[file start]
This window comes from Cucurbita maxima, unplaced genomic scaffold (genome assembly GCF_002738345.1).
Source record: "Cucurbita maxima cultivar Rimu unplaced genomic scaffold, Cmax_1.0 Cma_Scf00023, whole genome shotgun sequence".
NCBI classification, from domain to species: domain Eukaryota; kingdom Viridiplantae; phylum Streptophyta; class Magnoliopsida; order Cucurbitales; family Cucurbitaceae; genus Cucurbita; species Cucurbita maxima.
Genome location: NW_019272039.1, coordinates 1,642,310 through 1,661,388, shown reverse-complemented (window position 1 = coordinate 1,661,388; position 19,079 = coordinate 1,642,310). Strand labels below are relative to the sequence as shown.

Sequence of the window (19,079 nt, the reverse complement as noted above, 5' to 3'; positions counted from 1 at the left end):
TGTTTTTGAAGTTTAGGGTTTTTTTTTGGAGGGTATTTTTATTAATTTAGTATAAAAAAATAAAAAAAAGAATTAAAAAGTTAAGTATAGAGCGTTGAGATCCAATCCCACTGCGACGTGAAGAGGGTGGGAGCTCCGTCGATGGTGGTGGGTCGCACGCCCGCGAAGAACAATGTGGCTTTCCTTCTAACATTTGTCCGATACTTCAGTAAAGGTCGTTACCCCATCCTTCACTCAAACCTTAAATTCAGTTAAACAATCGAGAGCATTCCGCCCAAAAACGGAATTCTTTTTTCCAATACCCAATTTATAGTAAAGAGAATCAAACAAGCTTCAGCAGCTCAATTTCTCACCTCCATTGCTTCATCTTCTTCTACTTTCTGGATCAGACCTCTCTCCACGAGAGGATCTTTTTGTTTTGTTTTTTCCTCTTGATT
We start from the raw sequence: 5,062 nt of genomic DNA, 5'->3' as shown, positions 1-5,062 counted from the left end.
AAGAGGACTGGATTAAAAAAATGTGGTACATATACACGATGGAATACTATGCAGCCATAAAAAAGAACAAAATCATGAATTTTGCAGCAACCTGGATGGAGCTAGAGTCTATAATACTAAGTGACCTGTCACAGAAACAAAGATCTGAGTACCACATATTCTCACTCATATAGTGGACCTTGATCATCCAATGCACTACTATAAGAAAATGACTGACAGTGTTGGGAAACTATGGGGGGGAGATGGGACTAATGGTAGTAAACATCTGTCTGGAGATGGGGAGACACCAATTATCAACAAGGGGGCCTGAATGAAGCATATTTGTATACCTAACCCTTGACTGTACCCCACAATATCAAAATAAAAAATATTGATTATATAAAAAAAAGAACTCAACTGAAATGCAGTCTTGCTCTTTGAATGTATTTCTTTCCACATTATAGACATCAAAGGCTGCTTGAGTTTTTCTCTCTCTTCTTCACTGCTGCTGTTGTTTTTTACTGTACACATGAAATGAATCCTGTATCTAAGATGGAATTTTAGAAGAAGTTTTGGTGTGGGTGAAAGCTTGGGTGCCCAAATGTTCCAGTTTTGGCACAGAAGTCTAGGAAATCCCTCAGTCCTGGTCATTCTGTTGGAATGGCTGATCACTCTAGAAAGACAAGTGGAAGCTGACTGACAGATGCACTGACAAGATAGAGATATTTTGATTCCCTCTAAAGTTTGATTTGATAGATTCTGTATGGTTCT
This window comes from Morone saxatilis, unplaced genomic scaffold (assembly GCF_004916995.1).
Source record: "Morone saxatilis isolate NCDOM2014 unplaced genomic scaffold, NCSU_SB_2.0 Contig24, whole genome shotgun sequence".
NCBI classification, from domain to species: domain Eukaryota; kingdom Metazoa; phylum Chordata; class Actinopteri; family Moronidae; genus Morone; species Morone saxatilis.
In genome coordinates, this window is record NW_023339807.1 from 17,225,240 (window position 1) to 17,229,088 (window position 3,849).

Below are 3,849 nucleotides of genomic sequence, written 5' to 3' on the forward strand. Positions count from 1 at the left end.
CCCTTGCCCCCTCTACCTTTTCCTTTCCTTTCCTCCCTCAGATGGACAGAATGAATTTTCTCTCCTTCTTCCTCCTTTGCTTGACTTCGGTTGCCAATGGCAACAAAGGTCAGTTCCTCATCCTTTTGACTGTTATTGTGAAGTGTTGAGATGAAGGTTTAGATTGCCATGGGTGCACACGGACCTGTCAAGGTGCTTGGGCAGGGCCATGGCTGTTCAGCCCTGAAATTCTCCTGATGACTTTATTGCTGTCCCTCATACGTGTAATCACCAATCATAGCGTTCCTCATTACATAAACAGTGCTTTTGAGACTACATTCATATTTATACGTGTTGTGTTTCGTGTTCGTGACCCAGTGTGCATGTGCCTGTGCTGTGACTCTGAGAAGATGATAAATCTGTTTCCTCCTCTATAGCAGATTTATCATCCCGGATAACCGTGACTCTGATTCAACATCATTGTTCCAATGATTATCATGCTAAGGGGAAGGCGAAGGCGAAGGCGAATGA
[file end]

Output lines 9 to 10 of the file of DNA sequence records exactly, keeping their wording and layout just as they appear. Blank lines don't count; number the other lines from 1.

This window comes from Morone saxatilis, unplaced genomic scaffold (assembly GCF_004916995.1).
Source record: "Morone saxatilis isolate NCDOM2014 unplaced genomic scaffold, NCSU_SB_2.0 Contig24, whole genome shotgun sequence".